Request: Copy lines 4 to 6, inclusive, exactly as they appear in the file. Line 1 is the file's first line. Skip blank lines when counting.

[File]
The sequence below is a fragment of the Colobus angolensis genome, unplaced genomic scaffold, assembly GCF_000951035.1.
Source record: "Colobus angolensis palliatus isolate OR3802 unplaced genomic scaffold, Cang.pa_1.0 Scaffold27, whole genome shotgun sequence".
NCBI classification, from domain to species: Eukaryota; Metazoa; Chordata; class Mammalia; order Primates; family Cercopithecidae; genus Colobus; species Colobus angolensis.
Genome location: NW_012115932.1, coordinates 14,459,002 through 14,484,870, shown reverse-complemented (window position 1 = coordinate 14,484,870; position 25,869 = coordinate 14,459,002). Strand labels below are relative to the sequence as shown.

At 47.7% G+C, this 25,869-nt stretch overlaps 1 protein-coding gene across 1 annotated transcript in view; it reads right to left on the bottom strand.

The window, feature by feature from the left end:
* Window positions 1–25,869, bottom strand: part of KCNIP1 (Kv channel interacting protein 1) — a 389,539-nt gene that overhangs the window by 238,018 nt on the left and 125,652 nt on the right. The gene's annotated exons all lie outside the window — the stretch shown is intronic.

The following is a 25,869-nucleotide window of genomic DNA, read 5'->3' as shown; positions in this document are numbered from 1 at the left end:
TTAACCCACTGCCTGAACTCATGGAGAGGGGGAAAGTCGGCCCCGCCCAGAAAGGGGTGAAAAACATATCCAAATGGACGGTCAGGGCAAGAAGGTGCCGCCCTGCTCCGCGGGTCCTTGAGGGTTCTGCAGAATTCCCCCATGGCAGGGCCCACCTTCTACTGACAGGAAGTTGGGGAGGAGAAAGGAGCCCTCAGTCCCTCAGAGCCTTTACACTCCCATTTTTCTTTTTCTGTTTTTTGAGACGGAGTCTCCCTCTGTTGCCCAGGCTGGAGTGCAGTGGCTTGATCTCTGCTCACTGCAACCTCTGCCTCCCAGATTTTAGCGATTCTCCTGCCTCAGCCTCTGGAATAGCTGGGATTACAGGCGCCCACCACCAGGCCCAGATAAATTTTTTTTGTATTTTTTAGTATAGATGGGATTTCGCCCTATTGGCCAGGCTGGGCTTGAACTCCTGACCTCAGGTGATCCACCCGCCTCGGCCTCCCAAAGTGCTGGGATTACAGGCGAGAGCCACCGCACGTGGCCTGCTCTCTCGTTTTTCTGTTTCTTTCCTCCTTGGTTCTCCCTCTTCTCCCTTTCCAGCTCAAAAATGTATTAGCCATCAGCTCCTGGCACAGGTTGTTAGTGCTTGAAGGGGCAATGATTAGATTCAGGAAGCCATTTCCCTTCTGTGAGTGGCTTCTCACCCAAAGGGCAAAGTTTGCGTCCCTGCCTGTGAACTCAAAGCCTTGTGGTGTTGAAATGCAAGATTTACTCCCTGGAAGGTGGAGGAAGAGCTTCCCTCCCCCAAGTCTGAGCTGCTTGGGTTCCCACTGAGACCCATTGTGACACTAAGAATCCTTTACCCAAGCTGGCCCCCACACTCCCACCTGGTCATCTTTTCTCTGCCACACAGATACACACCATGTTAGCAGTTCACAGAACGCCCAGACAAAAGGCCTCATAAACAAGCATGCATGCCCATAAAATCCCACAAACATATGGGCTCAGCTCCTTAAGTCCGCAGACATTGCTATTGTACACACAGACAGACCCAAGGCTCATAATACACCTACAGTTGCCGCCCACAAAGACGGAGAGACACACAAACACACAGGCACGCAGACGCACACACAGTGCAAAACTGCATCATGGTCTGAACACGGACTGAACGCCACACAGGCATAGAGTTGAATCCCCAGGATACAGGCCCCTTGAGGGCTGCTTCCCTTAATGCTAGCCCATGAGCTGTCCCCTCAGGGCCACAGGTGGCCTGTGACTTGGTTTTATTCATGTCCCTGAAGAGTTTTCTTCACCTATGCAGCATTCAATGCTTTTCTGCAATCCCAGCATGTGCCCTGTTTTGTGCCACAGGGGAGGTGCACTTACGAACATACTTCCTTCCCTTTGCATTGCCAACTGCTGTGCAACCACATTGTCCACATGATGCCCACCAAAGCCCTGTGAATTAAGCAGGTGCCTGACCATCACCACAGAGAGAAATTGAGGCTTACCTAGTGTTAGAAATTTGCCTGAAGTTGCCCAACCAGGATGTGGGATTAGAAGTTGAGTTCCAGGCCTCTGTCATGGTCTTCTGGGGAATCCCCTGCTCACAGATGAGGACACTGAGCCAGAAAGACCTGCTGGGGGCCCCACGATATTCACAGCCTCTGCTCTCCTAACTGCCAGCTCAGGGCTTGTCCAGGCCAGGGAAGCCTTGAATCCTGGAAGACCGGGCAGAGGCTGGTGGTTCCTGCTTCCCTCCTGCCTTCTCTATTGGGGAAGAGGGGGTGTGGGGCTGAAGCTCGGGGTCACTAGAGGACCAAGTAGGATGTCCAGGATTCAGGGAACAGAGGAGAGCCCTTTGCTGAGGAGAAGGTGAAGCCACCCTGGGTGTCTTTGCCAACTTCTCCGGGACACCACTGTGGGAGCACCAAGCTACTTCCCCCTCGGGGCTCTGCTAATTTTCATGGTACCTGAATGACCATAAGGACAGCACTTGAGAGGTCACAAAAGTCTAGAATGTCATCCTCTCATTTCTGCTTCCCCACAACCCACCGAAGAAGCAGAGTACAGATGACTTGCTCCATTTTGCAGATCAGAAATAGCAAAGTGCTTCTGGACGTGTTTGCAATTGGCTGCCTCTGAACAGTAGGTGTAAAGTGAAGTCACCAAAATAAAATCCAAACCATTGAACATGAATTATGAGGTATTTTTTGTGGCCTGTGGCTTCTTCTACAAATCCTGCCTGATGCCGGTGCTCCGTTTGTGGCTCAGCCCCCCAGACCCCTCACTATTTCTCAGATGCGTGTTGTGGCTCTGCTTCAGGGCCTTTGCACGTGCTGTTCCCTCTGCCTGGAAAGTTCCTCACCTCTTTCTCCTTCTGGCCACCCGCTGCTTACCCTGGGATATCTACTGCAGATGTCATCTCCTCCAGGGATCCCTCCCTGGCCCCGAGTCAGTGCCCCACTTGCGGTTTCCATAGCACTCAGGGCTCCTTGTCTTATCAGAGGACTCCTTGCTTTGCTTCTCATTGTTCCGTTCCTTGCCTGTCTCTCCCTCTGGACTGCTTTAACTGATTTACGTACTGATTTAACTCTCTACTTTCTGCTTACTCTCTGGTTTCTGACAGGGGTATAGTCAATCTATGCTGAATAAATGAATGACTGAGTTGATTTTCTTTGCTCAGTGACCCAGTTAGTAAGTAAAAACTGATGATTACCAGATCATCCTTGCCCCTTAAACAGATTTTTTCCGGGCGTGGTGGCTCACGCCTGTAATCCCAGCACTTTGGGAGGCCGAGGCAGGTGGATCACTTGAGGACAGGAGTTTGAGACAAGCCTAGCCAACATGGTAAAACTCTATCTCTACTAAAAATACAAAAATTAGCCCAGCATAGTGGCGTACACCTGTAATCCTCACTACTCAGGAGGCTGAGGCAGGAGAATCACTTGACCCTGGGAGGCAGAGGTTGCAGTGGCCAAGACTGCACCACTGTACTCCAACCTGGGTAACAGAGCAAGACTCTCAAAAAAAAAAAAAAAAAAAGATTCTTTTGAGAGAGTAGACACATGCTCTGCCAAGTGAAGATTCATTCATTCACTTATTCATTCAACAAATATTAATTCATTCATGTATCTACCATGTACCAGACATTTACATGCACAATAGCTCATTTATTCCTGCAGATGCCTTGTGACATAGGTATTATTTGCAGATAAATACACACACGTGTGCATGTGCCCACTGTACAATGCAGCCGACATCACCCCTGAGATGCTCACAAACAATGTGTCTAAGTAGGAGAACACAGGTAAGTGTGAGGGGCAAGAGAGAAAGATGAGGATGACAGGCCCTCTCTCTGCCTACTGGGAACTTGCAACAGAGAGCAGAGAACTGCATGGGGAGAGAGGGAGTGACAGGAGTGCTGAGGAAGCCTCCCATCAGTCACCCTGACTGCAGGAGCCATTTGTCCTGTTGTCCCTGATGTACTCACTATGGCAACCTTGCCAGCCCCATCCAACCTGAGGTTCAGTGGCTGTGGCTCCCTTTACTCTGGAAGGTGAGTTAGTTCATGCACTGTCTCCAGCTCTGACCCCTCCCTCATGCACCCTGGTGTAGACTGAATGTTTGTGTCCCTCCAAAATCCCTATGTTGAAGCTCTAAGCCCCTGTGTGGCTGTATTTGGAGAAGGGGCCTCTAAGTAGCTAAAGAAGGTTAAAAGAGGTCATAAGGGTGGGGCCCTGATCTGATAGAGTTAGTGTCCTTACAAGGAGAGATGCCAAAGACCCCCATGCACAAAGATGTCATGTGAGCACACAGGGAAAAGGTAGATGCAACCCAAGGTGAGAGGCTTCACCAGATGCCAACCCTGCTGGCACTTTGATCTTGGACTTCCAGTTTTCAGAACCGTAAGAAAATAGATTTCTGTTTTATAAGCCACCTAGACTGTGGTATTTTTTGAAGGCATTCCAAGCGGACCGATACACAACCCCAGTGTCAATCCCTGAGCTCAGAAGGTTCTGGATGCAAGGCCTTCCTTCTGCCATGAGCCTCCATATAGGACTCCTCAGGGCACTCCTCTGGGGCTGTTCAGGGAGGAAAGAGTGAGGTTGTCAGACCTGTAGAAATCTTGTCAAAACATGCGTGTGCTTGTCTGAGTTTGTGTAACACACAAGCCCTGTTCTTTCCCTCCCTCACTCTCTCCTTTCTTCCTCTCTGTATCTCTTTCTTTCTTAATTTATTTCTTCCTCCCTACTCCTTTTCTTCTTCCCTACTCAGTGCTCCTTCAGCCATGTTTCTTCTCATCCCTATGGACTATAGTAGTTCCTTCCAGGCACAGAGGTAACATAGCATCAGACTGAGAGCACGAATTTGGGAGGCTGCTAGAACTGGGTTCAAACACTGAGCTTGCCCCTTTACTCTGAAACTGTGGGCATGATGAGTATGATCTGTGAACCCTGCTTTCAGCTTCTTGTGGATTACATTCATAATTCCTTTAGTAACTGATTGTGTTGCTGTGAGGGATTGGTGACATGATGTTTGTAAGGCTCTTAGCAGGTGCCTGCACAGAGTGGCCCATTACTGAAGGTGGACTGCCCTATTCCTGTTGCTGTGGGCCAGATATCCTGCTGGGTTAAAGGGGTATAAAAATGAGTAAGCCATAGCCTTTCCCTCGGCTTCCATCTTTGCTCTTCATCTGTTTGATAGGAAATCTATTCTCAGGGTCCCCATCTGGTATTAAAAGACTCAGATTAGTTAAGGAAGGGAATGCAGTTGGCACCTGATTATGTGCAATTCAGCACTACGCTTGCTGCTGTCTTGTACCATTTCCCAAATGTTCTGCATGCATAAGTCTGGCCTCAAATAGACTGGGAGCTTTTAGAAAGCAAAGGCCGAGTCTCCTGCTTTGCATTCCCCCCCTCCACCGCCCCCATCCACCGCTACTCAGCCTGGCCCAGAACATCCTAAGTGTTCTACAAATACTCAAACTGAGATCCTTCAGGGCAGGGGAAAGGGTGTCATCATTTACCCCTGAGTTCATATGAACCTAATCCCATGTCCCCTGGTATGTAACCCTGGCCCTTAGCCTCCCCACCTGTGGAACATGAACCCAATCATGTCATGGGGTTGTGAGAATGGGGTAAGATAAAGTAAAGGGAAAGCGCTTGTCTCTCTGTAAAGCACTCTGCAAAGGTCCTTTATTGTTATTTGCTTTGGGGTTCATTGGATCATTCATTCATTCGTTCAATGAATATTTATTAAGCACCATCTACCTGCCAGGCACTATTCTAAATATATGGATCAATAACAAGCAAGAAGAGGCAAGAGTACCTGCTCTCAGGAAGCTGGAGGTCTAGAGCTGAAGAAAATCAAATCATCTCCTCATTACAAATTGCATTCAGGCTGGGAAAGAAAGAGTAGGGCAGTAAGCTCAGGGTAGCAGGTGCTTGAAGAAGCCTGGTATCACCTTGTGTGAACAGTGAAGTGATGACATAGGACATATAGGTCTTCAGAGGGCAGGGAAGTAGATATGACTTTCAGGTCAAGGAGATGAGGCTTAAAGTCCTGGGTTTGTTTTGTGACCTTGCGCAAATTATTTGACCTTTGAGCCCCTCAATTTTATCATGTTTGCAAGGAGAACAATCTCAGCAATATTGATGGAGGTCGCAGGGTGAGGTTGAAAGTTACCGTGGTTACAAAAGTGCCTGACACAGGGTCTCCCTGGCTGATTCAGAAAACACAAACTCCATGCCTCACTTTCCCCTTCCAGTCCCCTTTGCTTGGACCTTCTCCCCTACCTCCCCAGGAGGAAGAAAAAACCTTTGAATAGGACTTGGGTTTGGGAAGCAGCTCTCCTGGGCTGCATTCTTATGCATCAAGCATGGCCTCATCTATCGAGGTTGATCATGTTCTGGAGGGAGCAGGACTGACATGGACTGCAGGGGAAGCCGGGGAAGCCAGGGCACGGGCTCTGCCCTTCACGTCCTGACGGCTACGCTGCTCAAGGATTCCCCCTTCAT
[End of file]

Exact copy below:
Genome location: NW_012115932.1, coordinates 14,459,002 through 14,484,870, shown reverse-complemented (window position 1 = coordinate 14,484,870; position 25,869 = coordinate 14,459,002). Strand labels below are relative to the sequence as shown.

At 47.7% G+C, this 25,869-nt stretch overlaps 1 protein-coding gene across 1 annotated transcript in view; it reads right to left on the bottom strand.

The window, feature by feature from the left end: